Our old friend and long time colleague Lee Schipper is sitting in a hospital bed in Berkeley California today, and since your editor is stuck in Paris and can’t visit him, we thought that while he gets his strength back we would reach into our and others archives and publish a series of pieces to celebrate his deep knowledge of all that World Streets is about, his excellent judgement and his world level communications skills. (And if you have something by Lee that you would like to share with our readers as we wait for him to swing back into action, please send it on.)
Car Crazy: The Perils of Asia’s Hyper-Motorization
– Lee Schipper
Asia’s love of vehicles is chokingly and noisily apparent. The number on the roads seems to rise inexorably, so fast in many places that it far outstrips the ability of governments to plan roads and infrastructure for them. But Asian nations desperate to find ways to cope with the clogged roads and foul air in their cities should not despair, says transport scientist Lee Schipper. Asian car ownership overall is tiny compared with the US and Europe. With the right planning and bold vision, it is possible to reclaim the streets and find more sustainable and more efficient transport systems.
Asia is crazy about its wheels. China’s Geely Automobile is set to buy Volvo as auto sales in China boom. In India, Tata Motor has rolled out the Nano, a mini-car for the middle class, while Japan’s Honda sells top-of-the-line two-wheelers in Vietnam. Even rural Laos and Cambodia are abuzz with motorcycles. The world’s most populous region is taking to the road, and many are overjoyed. Motorcycle or motorcar, personal vehicles are a pillar of development and for many a way to escape poverty. But are rapid increases in vehicle ownership a solution to poverty, or are they leading Asia, particularly its cities, to even greater problems? Will Asia’s wheels grind to a halt? The answer is that for many Asian cities, wheels already have ground to a halt.
The rapid increases in Asian motorization are no surprise to those of us who study transport. The World Business Council for Sustainable Development’s “Sustainable Mobility” project, backed by a host of major auto and oil companies, foresaw this boom. Concerned about the impact on both carbon dioxide emissions and the oil market, the group’s 2003 report, “Mobility 2030: Meeting the Challenges to Sustainability,” recommended that the developing world adopt strategies already in use in the West, such as road pricing, vehicle emissions controls, better highways and car pooling as a way to cope with an inevitable rise in vehicle numbers.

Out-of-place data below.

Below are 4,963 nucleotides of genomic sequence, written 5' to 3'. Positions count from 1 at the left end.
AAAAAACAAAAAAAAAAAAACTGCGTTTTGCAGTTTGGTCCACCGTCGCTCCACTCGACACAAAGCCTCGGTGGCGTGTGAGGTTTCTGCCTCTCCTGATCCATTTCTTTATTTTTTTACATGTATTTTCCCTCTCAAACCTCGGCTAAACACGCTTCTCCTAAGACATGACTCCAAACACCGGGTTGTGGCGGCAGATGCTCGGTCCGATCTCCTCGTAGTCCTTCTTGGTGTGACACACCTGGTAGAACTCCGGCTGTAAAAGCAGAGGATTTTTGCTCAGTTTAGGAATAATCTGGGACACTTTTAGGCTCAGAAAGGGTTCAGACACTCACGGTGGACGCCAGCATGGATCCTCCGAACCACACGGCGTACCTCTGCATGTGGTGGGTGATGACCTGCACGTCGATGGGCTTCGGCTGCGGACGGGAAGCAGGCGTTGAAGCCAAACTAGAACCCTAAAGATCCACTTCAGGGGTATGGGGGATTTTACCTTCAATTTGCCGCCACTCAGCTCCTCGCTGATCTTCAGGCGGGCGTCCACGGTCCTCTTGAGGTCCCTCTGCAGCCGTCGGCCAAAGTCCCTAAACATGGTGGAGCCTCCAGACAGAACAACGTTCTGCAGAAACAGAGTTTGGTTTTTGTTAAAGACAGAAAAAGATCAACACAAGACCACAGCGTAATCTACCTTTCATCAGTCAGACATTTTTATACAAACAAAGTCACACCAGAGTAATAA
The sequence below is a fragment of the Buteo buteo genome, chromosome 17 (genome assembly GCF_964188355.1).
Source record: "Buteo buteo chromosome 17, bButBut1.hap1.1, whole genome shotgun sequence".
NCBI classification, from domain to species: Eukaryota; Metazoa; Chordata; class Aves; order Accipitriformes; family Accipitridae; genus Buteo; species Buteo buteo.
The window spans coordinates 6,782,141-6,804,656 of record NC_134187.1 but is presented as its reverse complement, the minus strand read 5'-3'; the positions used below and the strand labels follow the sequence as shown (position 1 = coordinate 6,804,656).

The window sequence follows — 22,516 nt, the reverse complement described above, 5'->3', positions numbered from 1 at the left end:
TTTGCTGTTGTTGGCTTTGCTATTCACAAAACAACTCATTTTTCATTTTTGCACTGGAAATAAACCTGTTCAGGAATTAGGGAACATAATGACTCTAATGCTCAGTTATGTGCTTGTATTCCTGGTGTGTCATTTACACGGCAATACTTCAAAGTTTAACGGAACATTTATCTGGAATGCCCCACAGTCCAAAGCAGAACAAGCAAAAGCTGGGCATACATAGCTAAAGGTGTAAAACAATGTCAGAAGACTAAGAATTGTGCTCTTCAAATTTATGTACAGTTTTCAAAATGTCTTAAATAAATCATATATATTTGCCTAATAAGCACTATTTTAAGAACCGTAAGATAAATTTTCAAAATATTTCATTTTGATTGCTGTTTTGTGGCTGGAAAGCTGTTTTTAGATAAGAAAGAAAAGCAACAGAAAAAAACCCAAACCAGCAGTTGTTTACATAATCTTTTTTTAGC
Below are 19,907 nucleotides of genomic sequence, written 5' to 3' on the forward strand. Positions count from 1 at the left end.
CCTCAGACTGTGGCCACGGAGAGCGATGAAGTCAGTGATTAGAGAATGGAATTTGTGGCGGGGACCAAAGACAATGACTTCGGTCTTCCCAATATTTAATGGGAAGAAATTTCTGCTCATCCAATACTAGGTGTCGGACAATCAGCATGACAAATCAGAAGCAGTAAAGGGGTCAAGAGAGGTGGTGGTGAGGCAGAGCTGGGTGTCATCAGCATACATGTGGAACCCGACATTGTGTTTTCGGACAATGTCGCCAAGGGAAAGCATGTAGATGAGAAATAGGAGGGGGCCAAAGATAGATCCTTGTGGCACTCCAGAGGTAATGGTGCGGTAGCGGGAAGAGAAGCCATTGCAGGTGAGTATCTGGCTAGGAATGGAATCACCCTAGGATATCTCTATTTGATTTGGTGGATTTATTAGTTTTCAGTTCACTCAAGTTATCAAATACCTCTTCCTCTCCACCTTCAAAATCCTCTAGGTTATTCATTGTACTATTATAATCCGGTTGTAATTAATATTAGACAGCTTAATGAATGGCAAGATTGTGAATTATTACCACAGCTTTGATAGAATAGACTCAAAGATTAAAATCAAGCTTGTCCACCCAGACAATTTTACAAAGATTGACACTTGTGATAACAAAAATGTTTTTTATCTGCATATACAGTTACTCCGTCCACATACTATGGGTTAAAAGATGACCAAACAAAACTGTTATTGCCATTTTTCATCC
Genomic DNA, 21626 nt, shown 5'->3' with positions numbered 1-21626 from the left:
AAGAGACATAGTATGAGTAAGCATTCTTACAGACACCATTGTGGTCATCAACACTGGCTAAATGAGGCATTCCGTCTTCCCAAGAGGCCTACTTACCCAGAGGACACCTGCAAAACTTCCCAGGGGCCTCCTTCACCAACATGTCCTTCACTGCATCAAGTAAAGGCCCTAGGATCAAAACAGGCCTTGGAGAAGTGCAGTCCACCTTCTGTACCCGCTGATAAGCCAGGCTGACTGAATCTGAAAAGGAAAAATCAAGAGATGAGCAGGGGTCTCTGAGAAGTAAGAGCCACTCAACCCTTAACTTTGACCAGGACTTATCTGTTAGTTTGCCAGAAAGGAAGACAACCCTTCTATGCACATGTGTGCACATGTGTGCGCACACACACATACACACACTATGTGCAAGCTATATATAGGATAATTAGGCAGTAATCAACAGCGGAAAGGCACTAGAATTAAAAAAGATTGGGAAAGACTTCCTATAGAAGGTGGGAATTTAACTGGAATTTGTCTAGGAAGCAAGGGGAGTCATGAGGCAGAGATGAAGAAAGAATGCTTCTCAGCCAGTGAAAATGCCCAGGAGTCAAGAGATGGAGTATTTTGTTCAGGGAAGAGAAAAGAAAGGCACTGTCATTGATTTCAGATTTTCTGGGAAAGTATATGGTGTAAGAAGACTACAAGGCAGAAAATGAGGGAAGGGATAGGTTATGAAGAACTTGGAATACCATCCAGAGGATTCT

More recent work by the International Energy Agency (IEA) projects more rapid growth in vehicle ownership in Asia, but it has sounded alarms. Will Asians be better off with far more cars than today?
The problem is not individual transportation itself — i.e. vehicle ownership. Rather, it is what I call hyper-motorization, which occurs when individual vehicle ownership rises so fast that authorities cannot cope with the associated problems — traffic fatalities, air pollution, congestion and noise — or more subtle yet difficult issues such as when whole sections of cities are cut off from pedestrian and cycle traffic by the kind of congested highway networks familiar to anyone who has tried to take a stroll through downtown Jakarta, Metro Manila or other mega cities.
Why is Asia Different?
On the surface, Asia should have a sustainable transport system. Urban transport across the region is mostly by bus, foot, bicycle or two-wheeler. But when all of this motion is focused in cities, the challenge of sustainable transport becomes particularly acute. First, there are about 200 cities in Asia with populations over a million and thousands with populations over 100,000. In short, Asia is crowded. But the wealth of Asia’s economies is also concentrated in its cities, and with that comes the ability to own individual vehicles.
Finally, the infrastructure required to support present and future generations of vehicles is also concentrated in urban areas. But in Asia’s big cities, the amount of road space per person, per car or per square meter is often only a quarter to a half of what it is in the US or Europe. That means Asian cities often face massive traffic congestion even though fewer than 20 percent of all trips in cities are taken in cars, and car ownership levels are well below 100 cars per 1,000 people. In comparison, more than half of all trips in European cities are made in cars, and car ownership levels are around 300-500 cars per 1,000 people. In the US, 80 percent of city trips are made in automobiles, and car ownership is over 600 per 1,000 people.
But it took the US and Europe several decades to reach this level, while in Asia it is happening much faster, in part because per capita incomes and urban populations are growing so much more rapidly than was the case in the US or Europe. Indeed, in much of Asia today, middle class urbanites have gone from walking to cycling to riding buses to running their own car or motorcycle within a generation. Few cities have been able to create either the policies or the physical infrastructure to provide fast, efficient, clean public transportation for the majority of people without letting the rise in private vehicles intrude — this is true even in such cities as Hong Kong and Seoul, where the mass transit systems are excellent but traffic congestion remains a problem.